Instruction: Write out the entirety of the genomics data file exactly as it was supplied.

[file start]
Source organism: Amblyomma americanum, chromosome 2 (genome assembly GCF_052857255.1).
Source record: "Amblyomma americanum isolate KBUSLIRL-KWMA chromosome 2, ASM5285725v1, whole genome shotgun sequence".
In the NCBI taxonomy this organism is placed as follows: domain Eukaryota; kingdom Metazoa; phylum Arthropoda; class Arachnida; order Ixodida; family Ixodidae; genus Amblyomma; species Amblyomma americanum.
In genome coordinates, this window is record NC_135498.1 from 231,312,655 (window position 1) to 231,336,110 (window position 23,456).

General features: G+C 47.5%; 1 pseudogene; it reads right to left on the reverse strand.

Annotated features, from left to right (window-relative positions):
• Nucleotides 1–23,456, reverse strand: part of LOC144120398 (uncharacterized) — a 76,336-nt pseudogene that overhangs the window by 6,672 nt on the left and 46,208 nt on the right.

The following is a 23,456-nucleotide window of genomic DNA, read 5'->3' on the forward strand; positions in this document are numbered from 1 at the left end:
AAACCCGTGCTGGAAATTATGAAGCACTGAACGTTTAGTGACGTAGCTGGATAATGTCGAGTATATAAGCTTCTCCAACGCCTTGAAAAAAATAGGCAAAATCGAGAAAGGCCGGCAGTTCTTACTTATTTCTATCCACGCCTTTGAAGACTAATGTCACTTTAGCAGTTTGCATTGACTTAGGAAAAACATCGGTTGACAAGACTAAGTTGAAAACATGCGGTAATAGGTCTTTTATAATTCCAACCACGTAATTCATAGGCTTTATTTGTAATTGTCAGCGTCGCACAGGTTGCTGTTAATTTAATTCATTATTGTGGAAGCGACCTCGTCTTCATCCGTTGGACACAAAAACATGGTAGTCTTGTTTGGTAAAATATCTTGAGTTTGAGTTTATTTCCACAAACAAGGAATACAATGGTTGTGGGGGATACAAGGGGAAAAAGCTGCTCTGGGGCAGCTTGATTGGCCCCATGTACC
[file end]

Source organism: Amblyomma americanum, chromosome 2 (genome assembly GCF_052857255.1).
Source record: "Amblyomma americanum isolate KBUSLIRL-KWMA chromosome 2, ASM5285725v1, whole genome shotgun sequence".
In the NCBI taxonomy this organism is placed as follows: domain Eukaryota; kingdom Metazoa; phylum Arthropoda; class Arachnida; order Ixodida; family Ixodidae; genus Amblyomma; species Amblyomma americanum.
In genome coordinates, this window is record NC_135498.1 from 231,312,655 (window position 1) to 231,336,110 (window position 23,456).

General features: G+C 47.5%; 1 pseudogene; it reads right to left on the reverse strand.

Annotated features, from left to right (window-relative positions):
• Nucleotides 1–23,456, reverse strand: part of LOC144120398 (uncharacterized) — a 76,336-nt pseudogene that overhangs the window by 6,672 nt on the left and 46,208 nt on the right.

The following is a 23,456-nucleotide window of genomic DNA, read 5'->3' on the forward strand; positions in this document are numbered from 1 at the left end:
AAACCCGTGCTGGAAATTATGAAGCACTGAACGTTTAGTGACGTAGCTGGATAATGTCGAGTATATAAGCTTCTCCAACGCCTTGAAAAAAATAGGCAAAATCGAGAAAGGCCGGCAGTTCTTACTTATTTCTATCCACGCCTTTGAAGACTAATGTCACTTTAGCAGTTTGCATTGACTTAGGAAAAACATCGGTTGACAAGACTAAGTTGAAAACATGCGGTAATAGGTCTTTTATAATTCCAACCACGTAATTCATAGGCTTTATTTGTAATTGTCAGCGTCGCACAGGTTGCTGTTAATTTAATTCATTATTGTGGAAGCGACCTCGTCTTCATCCGTTGGACACAAAAACATGGTAGTCTTGTTTGGTAAAATATCTTGAGTTTGAGTTTATTTCCACAAACAAGGAATACAATGGTTGTGGGGGATACAAGGGGAAAAAGCTGCTCTGGGGCAGCTTGATTGGCCCCATGTACC